The GNP Presents:
Godzilla vs. Hedorah
From the original story by Yoshimitsu Banno
Screenplay by Yoshimitsu Banno and Kaoru Mabuchi
Novelization by Daniel DiManna
This novelization is dedicated to the memory of Yoshimitsu Banno, the mind and soul behind Godzilla vs. Hedorah. For his uncompromising vision, cinematic boldness, and desire to change the world for the better, he will forever be remembered, respected, and missed.
Rest well, Banno-san. かえせ！太陽を
“Only when the last tree has died and the last river has been poisoned and the last fish has been caught will we realize we cannot eat money.”
-Native American Proverb
Mount Fuji had loomed larger than life itself over the towns and cities that had grown up around it for generation upon generation. A citizen, whether they hailed from old Edo or modern Tokyo, could always look up and expect to see it, standing ever present and unfailingly staggering in its size and beauty. Even as the decades had marched on, and the skylines of a rapidly modernizing Japan had grown, Fuji-san remained, forever silhouetted against the blue skies.
But no more.
Times had changed. As the sun stood still over the Tokyo of 1971, Fuji-san could no longer be seen. Little more than its faint outline could be perceived through a sky now thick with a man-made shroud of smog, belched unrelentingly into the air by an unending forest of smokestacks. Some bore colors – red and white stripes had become popular with many companies – while others were as bland and brown as the smoke they released, day after day, into the once blue skies.
Beneath the smokestacks, a sea of ugly factories seemed to dominate the land. From these many buildings came the products that fueled a growing nation. Japan’s modernization had been progressing at an astronomical rate for the last decade, and as progress had marched forward, the people had reaped the benefits of a society on the upswing. They had felt as though they were on top of the world, and as the 60s had come to an end, it seemed that a future awaited them wherein anything would soon be possible.
The new decade would meet them with a harsh reality: progress never arrives without a slew of less desirable side effects. The country faced a full blown ecological crisis as toxic waste soon blotted out the sun, choking the population and poisoning their lungs. Hundreds began to die from pollution-fueled asthma. Fish became inedible. Water was rendered undrinkable.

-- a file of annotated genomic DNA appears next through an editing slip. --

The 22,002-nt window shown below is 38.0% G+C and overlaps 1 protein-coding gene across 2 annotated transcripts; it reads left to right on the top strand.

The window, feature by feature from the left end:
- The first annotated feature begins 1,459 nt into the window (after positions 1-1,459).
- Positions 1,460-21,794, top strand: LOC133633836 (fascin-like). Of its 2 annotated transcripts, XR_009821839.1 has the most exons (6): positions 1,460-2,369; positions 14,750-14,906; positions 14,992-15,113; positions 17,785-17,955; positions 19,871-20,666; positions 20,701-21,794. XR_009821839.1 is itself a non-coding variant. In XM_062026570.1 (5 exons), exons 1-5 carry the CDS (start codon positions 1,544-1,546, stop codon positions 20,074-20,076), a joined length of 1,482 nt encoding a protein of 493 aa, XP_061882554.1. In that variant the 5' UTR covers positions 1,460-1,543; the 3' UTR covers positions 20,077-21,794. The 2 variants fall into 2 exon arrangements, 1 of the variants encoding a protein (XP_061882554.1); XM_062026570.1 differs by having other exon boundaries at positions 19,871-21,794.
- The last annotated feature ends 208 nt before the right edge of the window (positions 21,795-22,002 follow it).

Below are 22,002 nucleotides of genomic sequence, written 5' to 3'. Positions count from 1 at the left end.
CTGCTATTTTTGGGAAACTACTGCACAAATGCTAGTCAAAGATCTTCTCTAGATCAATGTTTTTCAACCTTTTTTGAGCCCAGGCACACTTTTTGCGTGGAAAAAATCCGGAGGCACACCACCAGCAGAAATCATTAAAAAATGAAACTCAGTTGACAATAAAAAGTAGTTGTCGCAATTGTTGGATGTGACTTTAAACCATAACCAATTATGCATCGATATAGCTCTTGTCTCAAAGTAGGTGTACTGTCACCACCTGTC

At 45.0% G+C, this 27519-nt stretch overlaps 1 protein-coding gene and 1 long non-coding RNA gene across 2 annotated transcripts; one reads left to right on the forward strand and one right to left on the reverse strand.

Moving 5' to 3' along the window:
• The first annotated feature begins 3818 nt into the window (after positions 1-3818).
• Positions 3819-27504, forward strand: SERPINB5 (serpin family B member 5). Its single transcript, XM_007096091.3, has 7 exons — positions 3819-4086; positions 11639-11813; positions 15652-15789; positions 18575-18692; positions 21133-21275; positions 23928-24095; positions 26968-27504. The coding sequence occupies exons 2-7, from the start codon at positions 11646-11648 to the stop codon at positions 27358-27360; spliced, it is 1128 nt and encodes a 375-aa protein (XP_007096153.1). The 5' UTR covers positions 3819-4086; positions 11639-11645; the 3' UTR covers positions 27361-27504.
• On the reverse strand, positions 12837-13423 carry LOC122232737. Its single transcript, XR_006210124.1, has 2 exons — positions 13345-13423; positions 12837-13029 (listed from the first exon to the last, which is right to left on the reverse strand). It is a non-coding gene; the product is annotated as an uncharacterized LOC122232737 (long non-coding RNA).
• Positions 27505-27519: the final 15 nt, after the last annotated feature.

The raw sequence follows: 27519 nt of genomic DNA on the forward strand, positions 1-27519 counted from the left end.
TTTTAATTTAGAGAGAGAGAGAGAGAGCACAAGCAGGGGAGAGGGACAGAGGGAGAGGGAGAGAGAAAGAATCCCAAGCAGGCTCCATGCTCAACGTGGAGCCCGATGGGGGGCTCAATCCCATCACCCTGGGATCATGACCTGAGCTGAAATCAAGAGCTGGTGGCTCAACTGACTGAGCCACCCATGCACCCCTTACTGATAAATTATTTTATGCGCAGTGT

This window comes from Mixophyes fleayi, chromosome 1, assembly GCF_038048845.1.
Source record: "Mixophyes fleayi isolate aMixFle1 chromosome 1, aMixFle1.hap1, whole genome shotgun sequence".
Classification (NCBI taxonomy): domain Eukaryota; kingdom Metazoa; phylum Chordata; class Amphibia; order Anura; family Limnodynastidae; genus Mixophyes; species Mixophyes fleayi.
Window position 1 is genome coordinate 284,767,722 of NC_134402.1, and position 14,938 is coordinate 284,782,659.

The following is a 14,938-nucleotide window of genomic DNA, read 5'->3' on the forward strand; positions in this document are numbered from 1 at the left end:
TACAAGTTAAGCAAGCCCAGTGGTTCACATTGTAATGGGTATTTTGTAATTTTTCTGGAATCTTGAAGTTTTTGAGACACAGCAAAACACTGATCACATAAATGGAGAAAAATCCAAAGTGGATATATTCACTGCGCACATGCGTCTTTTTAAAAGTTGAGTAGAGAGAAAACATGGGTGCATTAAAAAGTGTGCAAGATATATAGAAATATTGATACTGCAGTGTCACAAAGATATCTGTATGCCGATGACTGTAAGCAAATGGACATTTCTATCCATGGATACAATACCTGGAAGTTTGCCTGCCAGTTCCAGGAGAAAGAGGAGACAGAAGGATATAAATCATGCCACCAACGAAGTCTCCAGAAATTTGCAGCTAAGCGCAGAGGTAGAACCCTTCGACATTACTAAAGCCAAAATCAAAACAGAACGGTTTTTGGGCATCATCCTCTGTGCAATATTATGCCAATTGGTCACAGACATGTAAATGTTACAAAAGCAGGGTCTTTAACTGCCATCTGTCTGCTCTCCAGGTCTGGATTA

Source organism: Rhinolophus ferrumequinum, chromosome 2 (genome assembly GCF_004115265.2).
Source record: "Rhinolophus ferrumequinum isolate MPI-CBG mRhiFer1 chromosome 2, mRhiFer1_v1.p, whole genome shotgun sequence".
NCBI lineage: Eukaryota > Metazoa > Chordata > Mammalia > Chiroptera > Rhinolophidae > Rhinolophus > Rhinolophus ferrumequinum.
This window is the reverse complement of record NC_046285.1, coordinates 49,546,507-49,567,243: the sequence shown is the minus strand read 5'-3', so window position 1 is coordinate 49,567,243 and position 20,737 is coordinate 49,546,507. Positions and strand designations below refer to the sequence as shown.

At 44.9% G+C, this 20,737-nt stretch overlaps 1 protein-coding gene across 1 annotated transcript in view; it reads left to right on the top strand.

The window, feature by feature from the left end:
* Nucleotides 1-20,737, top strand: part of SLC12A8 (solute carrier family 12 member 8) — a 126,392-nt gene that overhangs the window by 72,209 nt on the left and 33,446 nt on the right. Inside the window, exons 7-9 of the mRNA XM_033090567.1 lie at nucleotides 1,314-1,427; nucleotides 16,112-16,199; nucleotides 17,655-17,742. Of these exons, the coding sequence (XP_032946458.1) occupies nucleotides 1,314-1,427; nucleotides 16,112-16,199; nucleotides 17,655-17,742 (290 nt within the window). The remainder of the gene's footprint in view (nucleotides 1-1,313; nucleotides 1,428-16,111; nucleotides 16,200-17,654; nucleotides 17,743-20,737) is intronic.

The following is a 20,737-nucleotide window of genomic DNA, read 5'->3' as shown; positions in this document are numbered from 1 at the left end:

And all the while, the smoke from the factories continued to rise.
On the streets around these bland and colorless buildings, no citizens walked or drove. Where the streets gave way to dirt and earth, no plants grew. And in the once sparkling Pacific waters nearby, only death, decay, and the refuse of man could be seen.
Floating upon the surface of the still waters, a thick blanket of sludge and slime stretched for miles upon miles. Only the odd, isolated pool of blackened liquid betrayed the presence of the ocean beneath, but even below the surface, there was no escape from the advancing wall of waste that continued to creep onwards, leaving the factories that produced it far behind. Where the sheet of sludge traveled, death came along for the ride. Laying in their thousands upon the ever-moving layer of filth, fish of all shapes and colors filled the air with the scent of their rotting flesh. Between their bodies could be seen countless objects left to rot in the sea, some of which could surely have found their origins in the very factories that made their presence within the sludge possible. Beer bottles and food cans sat upon – and within – their slimy ride, surrounded by overflowing garbage bags and plastic containers of various sizes and forms. Upon a solitary patch of floating grime, a discarded human manikin rested, its body disintegrating as if the sludge itself had brutally attacked it. Already the body’s neck, torso and left thigh had rotted away, leaving the plastic corpse to bob and quiver upon the water in four distinct pieces.
The sheet of waste continued on its way, dragging with it more death and refuse with each passing minute. The bodies of dead sea life, discarded toys, a clock without hands half submerged in slime…
And within the percolating broth of ooze and waste… life.
Amongst the death and decay, something lived. Something moved, and moved with purpose. The thick shroud of filth that still advanced through the ocean parted before it, filled it with power. It was within this filth that it had gestated, from the slime that it had been birthed into the world. And now it moved upwards, its focus intensifying, its hunger growing…
Moments later, two burning red eyes finally pierced the surface of the bubbling ocean. And laid out before them, a city shrouded in smog.
Soon, the beast would hunger no more…